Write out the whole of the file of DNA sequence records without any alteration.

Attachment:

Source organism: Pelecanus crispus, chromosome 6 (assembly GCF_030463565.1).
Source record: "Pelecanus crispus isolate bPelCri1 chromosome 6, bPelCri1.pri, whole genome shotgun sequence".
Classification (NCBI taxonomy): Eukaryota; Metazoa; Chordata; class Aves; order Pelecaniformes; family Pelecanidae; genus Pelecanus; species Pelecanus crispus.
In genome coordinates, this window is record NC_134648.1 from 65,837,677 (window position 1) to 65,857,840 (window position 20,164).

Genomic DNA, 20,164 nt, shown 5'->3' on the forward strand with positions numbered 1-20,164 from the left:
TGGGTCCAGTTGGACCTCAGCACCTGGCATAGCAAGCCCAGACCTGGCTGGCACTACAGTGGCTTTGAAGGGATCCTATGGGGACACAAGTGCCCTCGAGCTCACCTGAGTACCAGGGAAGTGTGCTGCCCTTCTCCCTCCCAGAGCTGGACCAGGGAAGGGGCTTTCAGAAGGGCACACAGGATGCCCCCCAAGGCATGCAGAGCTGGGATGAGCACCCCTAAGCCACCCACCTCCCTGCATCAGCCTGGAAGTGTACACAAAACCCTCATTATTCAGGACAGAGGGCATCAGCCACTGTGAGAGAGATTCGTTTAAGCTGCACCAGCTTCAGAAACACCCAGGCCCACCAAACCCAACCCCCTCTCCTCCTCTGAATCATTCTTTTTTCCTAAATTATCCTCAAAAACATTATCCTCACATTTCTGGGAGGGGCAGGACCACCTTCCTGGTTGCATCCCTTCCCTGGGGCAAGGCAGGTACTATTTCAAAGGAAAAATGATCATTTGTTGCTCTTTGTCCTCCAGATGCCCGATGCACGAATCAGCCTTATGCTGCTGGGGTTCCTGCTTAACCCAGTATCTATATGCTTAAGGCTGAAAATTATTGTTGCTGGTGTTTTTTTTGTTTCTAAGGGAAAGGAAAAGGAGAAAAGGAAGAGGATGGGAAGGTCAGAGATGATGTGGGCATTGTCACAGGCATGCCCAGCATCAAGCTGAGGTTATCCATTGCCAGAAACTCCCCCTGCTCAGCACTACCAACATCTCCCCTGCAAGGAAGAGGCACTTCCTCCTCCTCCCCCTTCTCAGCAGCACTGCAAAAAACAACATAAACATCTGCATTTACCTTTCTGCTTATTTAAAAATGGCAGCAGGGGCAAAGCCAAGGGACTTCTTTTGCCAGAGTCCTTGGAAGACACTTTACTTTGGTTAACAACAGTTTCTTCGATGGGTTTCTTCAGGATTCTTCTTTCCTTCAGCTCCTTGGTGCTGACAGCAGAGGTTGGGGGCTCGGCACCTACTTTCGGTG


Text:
Source organism: Pelecanus crispus, chromosome 6 (assembly GCF_030463565.1).
Source record: "Pelecanus crispus isolate bPelCri1 chromosome 6, bPelCri1.pri, whole genome shotgun sequence".
Classification (NCBI taxonomy): Eukaryota; Metazoa; Chordata; class Aves; order Pelecaniformes; family Pelecanidae; genus Pelecanus; species Pelecanus crispus.
In genome coordinates, this window is record NC_134648.1 from 65,837,677 (window position 1) to 65,857,840 (window position 20,164).

Genomic DNA, 20,164 nt, shown 5'->3' on the forward strand with positions numbered 1-20,164 from the left:
TGGGTCCAGTTGGACCTCAGCACCTGGCATAGCAAGCCCAGACCTGGCTGGCACTACAGTGGCTTTGAAGGGATCCTATGGGGACACAAGTGCCCTCGAGCTCACCTGAGTACCAGGGAAGTGTGCTGCCCTTCTCCCTCCCAGAGCTGGACCAGGGAAGGGGCTTTCAGAAGGGCACACAGGATGCCCCCCAAGGCATGCAGAGCTGGGATGAGCACCCCTAAGCCACCCACCTCCCTGCATCAGCCTGGAAGTGTACACAAAACCCTCATTATTCAGGACAGAGGGCATCAGCCACTGTGAGAGAGATTCGTTTAAGCTGCACCAGCTTCAGAAACACCCAGGCCCACCAAACCCAACCCCCTCTCCTCCTCTGAATCATTCTTTTTTCCTAAATTATCCTCAAAAACATTATCCTCACATTTCTGGGAGGGGCAGGACCACCTTCCTGGTTGCATCCCTTCCCTGGGGCAAGGCAGGTACTATTTCAAAGGAAAAATGATCATTTGTTGCTCTTTGTCCTCCAGATGCCCGATGCACGAATCAGCCTTATGCTGCTGGGGTTCCTGCTTAACCCAGTATCTATATGCTTAAGGCTGAAAATTATTGTTGCTGGTGTTTTTTTTGTTTCTAAGGGAAAGGAAAAGGAGAAAAGGAAGAGGATGGGAAGGTCAGAGATGATGTGGGCATTGTCACAGGCATGCCCAGCATCAAGCTGAGGTTATCCATTGCCAGAAACTCCCCCTGCTCAGCACTACCAACATCTCCCCTGCAAGGAAGAGGCACTTCCTCCTCCTCCCCCTTCTCAGCAGCACTGCAAAAAACAACATAAACATCTGCATTTACCTTTCTGCTTATTTAAAAATGGCAGCAGGGGCAAAGCCAAGGGACTTCTTTTGCCAGAGTCCTTGGAAGACACTTTACTTTGGTTAACAACAGTTTCTTCGATGGGTTTCTTCAGGATTCTTCTTTCCTTCAGCTCCTTGGTGCTGACAGCAGAGGTTGGGGGCTCGGCACCTACTTTCGGTG